Can you honestly say that you believe that the questions will be along the lines of...

"Mayor Guiliani... How sorry are you that you joined the Republican Party and will you select a Democratic VP running mate to bandage up some of your lost credibility?"

"Senator McCain, since the Bush Administration clearly planned and executed the 9/11 attacks and we have since murdered millions of peace loving Muslims who hold no animosity against us, how much money will you budget in reparations to the Islamic world?"

I hardly think so. I think CNN will select questions once again that cover the topics of the day. They will doubtless include a bit of silly, quirky stuff from real Americans who want to keep a sense of humor about all this, but the issues would be aired.

And as other posters have alreayd stated, I do honestly believe that failing to show up fo rthe debates will harden a fairly wide perception that the GOP is out of touch with mainstream America and is somehow afraid to face real Americans asking real questions. (This goes back to our previous disagreement about the Town Hall format, which I still take the opposite side from you on. The questions may be off the cuff, but the audiences are diligently screened for friendly participants by both parties.)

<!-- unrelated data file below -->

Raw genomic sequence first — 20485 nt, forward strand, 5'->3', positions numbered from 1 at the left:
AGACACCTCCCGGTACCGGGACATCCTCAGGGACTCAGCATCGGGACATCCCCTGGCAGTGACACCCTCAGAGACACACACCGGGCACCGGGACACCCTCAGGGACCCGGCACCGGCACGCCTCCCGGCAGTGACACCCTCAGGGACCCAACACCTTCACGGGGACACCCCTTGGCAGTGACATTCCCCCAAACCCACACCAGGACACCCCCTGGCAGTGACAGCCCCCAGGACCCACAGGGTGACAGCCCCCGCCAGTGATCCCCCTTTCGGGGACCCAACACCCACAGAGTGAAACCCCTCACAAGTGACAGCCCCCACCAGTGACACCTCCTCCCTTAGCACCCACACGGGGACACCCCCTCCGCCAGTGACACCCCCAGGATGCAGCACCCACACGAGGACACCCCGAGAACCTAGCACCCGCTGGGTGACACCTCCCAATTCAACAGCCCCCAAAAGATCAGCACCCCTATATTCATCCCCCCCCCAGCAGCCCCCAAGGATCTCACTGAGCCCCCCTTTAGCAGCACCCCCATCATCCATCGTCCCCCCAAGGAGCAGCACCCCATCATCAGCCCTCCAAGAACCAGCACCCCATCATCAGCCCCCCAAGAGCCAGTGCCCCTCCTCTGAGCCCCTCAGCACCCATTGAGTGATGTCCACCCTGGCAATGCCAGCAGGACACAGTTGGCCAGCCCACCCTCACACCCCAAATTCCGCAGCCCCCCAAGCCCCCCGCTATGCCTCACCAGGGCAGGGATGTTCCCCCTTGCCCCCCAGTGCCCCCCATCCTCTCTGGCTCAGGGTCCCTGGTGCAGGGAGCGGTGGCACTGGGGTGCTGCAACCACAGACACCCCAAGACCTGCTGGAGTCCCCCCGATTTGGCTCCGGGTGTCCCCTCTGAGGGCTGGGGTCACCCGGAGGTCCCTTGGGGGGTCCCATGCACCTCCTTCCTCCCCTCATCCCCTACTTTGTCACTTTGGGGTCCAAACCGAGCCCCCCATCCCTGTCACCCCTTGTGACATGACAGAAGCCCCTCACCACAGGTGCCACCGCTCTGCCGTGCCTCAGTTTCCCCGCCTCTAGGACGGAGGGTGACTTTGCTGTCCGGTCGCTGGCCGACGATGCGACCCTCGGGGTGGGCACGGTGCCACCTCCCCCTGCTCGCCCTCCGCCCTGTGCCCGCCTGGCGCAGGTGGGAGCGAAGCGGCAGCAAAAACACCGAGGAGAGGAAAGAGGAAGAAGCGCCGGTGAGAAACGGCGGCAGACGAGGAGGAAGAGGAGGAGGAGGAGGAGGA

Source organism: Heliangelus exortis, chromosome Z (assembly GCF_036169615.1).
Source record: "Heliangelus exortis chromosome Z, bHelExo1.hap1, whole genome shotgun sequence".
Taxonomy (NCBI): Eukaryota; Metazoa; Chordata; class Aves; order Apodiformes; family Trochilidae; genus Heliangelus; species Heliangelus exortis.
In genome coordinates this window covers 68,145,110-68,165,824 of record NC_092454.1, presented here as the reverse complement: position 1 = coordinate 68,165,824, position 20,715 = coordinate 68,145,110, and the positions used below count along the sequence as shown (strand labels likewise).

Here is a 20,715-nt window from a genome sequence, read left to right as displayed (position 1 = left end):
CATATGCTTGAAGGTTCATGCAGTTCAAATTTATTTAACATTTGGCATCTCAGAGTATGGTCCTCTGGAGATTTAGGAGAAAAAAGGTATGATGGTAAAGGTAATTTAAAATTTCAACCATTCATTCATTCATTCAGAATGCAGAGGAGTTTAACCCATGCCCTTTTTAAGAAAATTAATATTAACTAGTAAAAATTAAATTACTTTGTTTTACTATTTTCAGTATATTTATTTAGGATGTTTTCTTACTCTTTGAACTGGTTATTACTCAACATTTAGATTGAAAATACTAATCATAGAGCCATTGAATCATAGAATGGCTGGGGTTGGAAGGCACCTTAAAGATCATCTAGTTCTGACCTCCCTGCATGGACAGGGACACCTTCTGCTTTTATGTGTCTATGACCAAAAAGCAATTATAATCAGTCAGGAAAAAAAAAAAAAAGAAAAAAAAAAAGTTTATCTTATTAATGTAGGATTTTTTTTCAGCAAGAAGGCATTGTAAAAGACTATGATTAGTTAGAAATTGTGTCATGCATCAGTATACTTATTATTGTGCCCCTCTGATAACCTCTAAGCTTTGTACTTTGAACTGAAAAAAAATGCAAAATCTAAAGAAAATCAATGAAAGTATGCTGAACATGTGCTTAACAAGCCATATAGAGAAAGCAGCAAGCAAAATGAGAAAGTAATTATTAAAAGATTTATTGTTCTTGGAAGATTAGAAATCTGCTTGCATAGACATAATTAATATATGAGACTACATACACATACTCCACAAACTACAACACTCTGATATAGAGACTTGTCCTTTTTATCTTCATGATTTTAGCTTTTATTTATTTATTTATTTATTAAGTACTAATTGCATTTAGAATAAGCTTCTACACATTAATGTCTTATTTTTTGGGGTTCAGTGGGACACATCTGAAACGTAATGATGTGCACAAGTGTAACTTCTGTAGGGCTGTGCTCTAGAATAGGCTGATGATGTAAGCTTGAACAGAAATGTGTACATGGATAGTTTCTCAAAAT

I also think that opponents of GOP particpation are selling the GOP candidates short. If they can't handle this, they shouldn't be running. At worst, they could call out any loaded questions as being loaded, point out the inherent bias in the question and use their time to talk intelligently about whatever pertinent issue was referenced in the question.

Posted by the fly-man | July 30, 2007 6:42 AM